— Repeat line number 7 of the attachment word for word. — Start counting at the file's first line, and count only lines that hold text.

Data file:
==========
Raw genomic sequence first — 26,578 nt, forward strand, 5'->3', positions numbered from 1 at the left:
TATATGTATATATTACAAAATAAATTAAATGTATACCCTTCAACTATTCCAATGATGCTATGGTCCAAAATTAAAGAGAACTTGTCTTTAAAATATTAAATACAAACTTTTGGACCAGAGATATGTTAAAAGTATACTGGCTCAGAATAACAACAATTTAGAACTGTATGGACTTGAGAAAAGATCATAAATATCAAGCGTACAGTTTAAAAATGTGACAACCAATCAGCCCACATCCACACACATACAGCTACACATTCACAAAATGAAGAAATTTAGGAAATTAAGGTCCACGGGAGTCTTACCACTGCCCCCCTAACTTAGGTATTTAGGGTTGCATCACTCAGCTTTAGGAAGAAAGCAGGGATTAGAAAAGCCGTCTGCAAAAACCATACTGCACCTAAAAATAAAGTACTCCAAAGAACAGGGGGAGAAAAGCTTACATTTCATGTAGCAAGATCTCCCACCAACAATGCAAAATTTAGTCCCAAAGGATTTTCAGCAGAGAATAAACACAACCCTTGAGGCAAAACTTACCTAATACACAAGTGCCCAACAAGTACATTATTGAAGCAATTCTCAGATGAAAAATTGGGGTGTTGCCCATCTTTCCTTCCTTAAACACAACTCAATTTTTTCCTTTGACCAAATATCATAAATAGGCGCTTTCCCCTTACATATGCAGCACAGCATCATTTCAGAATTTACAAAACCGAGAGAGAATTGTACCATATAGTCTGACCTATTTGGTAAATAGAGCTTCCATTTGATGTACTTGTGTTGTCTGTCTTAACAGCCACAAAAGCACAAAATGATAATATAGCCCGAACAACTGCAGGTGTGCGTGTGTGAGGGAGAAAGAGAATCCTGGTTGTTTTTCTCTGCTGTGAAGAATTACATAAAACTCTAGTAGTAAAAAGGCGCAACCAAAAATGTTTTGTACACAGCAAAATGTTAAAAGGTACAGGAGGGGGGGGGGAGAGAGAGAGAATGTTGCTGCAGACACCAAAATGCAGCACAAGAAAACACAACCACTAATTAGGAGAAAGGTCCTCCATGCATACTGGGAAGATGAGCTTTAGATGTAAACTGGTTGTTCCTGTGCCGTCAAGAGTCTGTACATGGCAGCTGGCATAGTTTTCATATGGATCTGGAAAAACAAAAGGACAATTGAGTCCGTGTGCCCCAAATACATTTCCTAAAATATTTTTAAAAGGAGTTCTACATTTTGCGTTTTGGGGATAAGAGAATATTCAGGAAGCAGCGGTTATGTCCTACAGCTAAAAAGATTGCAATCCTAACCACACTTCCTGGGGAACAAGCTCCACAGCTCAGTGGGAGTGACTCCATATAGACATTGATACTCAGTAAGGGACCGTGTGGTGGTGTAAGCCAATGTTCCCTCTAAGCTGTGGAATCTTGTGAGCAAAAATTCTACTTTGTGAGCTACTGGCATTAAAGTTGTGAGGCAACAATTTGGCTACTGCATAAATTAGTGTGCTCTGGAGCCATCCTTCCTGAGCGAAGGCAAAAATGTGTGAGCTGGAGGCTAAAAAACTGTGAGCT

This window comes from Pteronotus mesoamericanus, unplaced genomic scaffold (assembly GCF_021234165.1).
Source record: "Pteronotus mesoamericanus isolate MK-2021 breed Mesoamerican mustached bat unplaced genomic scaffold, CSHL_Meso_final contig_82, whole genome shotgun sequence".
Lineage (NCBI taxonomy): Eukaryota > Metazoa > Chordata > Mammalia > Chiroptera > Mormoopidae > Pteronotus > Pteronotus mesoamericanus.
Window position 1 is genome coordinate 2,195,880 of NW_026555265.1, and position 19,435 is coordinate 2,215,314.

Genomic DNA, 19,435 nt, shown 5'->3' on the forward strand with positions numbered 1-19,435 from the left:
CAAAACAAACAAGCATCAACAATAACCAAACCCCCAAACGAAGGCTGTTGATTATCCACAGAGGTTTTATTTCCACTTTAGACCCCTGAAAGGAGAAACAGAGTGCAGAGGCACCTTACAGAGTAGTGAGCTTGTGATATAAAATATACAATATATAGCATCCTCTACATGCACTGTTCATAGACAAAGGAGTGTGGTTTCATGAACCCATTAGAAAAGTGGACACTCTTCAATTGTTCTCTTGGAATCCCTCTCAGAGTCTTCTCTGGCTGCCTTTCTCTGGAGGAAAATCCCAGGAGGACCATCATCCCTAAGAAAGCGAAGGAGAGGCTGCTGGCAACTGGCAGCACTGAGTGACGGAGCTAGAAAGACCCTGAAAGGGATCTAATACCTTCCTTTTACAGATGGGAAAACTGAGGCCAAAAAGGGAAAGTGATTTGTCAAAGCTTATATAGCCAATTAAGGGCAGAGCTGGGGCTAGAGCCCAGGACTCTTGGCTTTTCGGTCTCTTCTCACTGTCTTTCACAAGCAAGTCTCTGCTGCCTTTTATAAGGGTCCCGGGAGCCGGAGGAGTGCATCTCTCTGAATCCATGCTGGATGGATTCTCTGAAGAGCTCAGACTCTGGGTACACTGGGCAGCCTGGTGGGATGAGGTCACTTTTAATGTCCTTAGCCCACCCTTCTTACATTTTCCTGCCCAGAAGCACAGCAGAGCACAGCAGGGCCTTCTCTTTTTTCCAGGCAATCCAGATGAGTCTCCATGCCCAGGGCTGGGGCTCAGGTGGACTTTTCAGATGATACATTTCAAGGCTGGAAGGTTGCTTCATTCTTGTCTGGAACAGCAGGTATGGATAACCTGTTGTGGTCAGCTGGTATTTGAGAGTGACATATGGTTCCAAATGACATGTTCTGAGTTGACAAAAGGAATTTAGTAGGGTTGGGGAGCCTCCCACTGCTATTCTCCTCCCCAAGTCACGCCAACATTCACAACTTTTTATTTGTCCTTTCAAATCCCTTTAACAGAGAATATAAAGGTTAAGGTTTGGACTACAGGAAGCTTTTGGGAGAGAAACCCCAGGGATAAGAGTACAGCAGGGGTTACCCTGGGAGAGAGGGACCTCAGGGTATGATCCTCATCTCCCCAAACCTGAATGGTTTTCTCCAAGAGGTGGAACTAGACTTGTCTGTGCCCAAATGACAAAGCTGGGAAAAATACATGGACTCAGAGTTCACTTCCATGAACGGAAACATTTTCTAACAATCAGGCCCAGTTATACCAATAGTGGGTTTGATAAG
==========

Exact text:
Genomic DNA, 19,435 nt, shown 5'->3' on the forward strand with positions numbered 1-19,435 from the left: